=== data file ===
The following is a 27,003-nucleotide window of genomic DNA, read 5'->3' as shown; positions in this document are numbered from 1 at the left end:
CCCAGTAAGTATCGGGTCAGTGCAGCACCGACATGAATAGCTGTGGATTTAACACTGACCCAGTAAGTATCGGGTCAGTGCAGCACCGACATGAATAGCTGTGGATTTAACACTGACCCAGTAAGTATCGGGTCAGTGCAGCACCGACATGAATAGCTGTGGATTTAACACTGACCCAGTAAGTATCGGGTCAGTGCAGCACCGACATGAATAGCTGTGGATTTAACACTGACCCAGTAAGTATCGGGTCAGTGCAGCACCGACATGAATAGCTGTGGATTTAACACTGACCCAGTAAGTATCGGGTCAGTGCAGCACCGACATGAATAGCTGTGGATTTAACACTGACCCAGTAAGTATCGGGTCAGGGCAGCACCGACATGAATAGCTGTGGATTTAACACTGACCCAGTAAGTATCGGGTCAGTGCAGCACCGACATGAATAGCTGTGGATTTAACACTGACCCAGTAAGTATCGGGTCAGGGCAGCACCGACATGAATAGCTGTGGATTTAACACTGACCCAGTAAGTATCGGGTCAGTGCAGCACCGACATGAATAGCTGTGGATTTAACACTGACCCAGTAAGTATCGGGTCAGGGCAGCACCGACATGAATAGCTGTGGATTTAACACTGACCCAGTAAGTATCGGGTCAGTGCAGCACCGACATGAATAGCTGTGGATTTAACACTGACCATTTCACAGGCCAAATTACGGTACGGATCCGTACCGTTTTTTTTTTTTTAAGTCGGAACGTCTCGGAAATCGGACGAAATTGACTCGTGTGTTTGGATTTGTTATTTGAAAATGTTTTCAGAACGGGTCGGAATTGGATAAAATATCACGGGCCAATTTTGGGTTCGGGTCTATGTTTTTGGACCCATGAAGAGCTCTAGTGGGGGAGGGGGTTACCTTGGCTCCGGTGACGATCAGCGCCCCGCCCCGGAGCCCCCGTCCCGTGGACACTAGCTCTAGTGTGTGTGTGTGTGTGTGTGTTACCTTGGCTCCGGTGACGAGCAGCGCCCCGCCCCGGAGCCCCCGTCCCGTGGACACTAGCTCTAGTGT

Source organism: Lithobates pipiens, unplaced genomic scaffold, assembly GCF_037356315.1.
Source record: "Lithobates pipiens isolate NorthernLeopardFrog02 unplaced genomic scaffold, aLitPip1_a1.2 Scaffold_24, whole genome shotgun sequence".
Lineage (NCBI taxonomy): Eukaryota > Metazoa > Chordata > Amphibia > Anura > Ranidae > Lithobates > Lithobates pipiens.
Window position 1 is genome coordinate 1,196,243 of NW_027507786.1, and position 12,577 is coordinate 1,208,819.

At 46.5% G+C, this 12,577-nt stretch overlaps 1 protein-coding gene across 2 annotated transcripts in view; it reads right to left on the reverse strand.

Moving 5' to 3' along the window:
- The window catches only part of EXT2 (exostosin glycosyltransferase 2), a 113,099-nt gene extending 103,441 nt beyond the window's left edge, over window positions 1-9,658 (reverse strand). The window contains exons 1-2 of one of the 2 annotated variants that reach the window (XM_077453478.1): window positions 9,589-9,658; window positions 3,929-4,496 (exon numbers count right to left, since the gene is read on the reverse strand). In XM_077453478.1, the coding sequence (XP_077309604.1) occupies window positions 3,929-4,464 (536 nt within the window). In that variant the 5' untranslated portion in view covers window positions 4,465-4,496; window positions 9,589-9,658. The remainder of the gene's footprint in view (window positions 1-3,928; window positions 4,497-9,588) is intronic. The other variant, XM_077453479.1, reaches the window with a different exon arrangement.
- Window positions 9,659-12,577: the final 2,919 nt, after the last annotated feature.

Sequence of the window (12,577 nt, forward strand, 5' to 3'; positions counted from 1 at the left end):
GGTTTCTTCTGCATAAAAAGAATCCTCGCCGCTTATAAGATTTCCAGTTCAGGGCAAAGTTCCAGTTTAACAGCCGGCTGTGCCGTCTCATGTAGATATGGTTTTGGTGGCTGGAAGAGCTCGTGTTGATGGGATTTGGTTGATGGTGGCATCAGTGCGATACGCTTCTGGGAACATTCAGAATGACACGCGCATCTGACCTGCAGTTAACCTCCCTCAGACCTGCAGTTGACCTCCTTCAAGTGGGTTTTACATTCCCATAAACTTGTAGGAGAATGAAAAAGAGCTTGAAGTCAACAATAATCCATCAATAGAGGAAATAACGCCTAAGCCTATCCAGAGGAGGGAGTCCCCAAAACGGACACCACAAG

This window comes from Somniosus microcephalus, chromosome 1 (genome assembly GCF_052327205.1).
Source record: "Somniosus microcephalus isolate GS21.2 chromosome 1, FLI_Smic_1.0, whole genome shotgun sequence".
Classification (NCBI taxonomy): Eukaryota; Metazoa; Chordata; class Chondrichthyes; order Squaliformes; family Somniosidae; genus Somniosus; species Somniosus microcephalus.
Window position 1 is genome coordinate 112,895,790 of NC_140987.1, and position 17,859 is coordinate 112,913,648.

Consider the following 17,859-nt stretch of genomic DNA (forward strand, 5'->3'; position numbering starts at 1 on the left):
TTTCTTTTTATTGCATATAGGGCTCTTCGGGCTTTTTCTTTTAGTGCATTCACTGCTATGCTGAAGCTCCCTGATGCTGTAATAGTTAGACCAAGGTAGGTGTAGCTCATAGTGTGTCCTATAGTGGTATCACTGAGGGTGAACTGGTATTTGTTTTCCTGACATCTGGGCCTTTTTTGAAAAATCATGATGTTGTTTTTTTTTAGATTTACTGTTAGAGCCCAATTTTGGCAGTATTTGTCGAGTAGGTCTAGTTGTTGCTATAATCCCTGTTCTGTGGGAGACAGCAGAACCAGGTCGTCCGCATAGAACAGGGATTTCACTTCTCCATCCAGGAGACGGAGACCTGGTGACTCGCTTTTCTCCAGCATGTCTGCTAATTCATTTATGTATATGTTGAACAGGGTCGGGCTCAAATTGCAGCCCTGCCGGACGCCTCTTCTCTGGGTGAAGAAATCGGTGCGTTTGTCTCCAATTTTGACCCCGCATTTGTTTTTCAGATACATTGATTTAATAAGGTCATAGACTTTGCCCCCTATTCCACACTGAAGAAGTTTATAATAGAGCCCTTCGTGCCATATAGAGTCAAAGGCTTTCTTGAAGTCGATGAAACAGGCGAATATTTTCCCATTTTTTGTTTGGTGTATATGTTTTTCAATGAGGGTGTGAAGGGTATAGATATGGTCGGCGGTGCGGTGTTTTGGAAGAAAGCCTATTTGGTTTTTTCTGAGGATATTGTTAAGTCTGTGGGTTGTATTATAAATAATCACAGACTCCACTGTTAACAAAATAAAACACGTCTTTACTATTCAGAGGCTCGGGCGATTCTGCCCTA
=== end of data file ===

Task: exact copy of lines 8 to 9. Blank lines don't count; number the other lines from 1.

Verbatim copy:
Moving 5' to 3' along the window:
- The window catches only part of EXT2 (exostosin glycosyltransferase 2), a 113,099-nt gene extending 103,441 nt beyond the window's left edge, over window positions 1-9,658 (reverse strand). The window contains exons 1-2 of one of the 2 annotated variants that reach the window (XM_077453478.1): window positions 9,589-9,658; window positions 3,929-4,496 (exon numbers count right to left, since the gene is read on the reverse strand). In XM_077453478.1, the coding sequence (XP_077309604.1) occupies window positions 3,929-4,464 (536 nt within the window). In that variant the 5' untranslated portion in view covers window positions 4,465-4,496; window positions 9,589-9,658. The remainder of the gene's footprint in view (window positions 1-3,928; window positions 4,497-9,588) is intronic. The other variant, XM_077453479.1, reaches the window with a different exon arrangement.